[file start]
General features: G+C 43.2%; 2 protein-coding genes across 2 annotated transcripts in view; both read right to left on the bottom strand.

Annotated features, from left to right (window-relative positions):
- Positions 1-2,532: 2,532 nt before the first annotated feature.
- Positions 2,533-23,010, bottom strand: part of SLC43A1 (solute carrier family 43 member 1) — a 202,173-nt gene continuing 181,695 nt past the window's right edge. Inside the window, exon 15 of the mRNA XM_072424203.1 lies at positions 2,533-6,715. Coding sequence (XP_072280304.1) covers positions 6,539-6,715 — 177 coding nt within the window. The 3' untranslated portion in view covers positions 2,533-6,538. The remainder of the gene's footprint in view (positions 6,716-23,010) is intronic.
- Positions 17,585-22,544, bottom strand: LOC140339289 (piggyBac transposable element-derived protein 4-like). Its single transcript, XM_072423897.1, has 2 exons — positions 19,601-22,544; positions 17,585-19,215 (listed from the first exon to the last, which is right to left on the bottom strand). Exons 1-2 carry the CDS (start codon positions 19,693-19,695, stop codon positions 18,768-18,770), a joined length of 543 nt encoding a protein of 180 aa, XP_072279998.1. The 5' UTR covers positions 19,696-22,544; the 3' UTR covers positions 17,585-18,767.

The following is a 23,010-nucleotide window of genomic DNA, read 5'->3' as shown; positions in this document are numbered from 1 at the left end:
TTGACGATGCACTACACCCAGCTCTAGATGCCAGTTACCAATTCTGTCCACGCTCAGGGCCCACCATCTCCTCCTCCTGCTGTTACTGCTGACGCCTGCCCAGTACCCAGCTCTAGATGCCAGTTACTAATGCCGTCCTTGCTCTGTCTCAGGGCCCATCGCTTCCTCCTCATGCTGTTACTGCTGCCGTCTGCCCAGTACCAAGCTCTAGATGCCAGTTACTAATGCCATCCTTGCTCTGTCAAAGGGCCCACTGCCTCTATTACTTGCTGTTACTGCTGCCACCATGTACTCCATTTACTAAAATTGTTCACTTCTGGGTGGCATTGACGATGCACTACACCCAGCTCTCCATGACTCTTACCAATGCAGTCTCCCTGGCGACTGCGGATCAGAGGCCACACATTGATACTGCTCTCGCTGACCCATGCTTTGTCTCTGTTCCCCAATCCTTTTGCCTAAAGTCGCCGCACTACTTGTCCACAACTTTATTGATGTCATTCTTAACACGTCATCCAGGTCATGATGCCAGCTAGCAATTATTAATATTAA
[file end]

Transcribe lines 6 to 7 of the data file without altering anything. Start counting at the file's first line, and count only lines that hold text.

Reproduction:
The following is a 23,010-nucleotide window of genomic DNA, read 5'->3' as shown; positions in this document are numbered from 1 at the left end:
TTGACGATGCACTACACCCAGCTCTAGATGCCAGTTACCAATTCTGTCCACGCTCAGGGCCCACCATCTCCTCCTCCTGCTGTTACTGCTGACGCCTGCCCAGTACCCAGCTCTAGATGCCAGTTACTAATGCCGTCCTTGCTCTGTCTCAGGGCCCATCGCTTCCTCCTCATGCTGTTACTGCTGCCGTCTGCCCAGTACCAAGCTCTAGATGCCAGTTACTAATGCCATCCTTGCTCTGTCAAAGGGCCCACTGCCTCTATTACTTGCTGTTACTGCTGCCACCATGTACTCCATTTACTAAAATTGTTCACTTCTGGGTGGCATTGACGATGCACTACACCCAGCTCTCCATGACTCTTACCAATGCAGTCTCCCTGGCGACTGCGGATCAGAGGCCACACATTGATACTGCTCTCGCTGACCCATGCTTTGTCTCTGTTCCCCAATCCTTTTGCCTAAAGTCGCCGCACTACTTGTCCACAACTTTATTGATGTCATTCTTAACACGTCATCCAGGTCATGATGCCAGCTAGCAATTATTAATATTAA